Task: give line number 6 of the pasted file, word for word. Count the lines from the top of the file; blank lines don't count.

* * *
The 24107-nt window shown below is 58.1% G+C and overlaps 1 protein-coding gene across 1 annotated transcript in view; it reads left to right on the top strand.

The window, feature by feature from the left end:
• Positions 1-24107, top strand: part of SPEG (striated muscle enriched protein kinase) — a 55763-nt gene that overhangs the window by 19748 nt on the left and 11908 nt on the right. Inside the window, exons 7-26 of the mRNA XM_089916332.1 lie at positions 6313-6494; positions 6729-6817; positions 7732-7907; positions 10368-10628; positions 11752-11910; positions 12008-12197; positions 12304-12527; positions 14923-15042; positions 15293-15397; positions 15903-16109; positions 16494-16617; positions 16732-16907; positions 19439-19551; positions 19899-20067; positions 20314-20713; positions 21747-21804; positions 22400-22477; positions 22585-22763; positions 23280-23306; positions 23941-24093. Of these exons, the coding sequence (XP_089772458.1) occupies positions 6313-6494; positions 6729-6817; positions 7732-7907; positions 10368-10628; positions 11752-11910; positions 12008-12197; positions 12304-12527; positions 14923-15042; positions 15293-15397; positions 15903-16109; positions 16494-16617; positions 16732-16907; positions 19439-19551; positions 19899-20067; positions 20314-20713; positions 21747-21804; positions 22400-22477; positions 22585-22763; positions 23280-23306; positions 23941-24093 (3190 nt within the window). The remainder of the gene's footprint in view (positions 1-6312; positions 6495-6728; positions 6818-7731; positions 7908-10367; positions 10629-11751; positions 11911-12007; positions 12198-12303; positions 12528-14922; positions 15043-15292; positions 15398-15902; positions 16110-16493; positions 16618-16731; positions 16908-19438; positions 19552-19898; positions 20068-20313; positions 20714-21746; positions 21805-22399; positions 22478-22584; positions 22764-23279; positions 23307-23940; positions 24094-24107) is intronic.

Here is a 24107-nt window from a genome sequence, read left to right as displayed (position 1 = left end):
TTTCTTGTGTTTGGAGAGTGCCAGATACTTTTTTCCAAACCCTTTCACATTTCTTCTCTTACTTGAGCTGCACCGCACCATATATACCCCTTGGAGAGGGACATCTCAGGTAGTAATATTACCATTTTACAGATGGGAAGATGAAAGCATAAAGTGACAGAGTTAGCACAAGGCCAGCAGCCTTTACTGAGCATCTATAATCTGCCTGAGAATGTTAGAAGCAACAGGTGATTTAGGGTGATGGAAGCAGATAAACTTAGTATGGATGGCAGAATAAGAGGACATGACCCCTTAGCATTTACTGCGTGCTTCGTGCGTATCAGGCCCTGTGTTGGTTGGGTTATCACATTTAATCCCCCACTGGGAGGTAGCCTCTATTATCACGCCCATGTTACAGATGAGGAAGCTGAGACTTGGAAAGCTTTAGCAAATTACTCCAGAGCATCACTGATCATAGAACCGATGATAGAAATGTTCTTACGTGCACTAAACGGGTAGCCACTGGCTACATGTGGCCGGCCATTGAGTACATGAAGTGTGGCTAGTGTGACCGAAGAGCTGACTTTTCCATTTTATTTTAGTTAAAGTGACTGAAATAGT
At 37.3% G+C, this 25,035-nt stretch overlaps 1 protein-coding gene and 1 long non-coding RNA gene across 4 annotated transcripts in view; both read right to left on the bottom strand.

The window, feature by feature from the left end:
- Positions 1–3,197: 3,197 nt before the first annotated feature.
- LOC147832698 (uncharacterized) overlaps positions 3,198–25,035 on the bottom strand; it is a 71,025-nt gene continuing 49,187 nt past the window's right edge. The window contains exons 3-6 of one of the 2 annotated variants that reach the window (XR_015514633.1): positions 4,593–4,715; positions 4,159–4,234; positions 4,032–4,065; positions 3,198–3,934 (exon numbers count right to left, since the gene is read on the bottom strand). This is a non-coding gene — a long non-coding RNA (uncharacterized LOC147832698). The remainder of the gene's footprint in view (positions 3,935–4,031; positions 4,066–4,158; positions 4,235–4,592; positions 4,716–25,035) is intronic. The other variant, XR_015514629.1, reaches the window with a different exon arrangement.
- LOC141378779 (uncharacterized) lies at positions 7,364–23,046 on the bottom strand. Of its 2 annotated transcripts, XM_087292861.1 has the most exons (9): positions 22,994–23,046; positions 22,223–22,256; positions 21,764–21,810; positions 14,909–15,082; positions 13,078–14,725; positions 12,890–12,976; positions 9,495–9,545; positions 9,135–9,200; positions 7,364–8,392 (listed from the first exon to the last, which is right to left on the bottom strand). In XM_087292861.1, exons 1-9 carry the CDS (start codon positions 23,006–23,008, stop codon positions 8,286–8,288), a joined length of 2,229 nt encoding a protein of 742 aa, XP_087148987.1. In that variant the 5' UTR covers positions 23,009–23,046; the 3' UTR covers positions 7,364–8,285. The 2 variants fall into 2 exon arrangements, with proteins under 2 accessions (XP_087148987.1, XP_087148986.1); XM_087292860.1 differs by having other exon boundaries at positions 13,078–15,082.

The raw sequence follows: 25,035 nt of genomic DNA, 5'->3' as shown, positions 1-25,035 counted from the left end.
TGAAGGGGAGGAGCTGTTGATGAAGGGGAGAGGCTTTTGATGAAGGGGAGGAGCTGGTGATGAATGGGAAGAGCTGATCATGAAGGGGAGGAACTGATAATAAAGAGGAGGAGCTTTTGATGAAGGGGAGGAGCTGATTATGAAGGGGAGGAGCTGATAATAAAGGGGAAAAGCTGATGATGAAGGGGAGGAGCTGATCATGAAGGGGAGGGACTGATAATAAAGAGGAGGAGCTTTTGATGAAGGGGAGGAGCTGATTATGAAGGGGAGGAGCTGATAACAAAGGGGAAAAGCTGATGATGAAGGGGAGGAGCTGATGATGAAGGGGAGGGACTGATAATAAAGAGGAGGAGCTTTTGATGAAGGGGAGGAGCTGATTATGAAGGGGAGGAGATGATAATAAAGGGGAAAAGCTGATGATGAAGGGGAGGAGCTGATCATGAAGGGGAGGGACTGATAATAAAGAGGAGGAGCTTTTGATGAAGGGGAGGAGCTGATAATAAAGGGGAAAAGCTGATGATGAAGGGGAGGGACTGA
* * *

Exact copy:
At 37.3% G+C, this 25,035-nt stretch overlaps 1 protein-coding gene and 1 long non-coding RNA gene across 4 annotated transcripts in view; both read right to left on the bottom strand.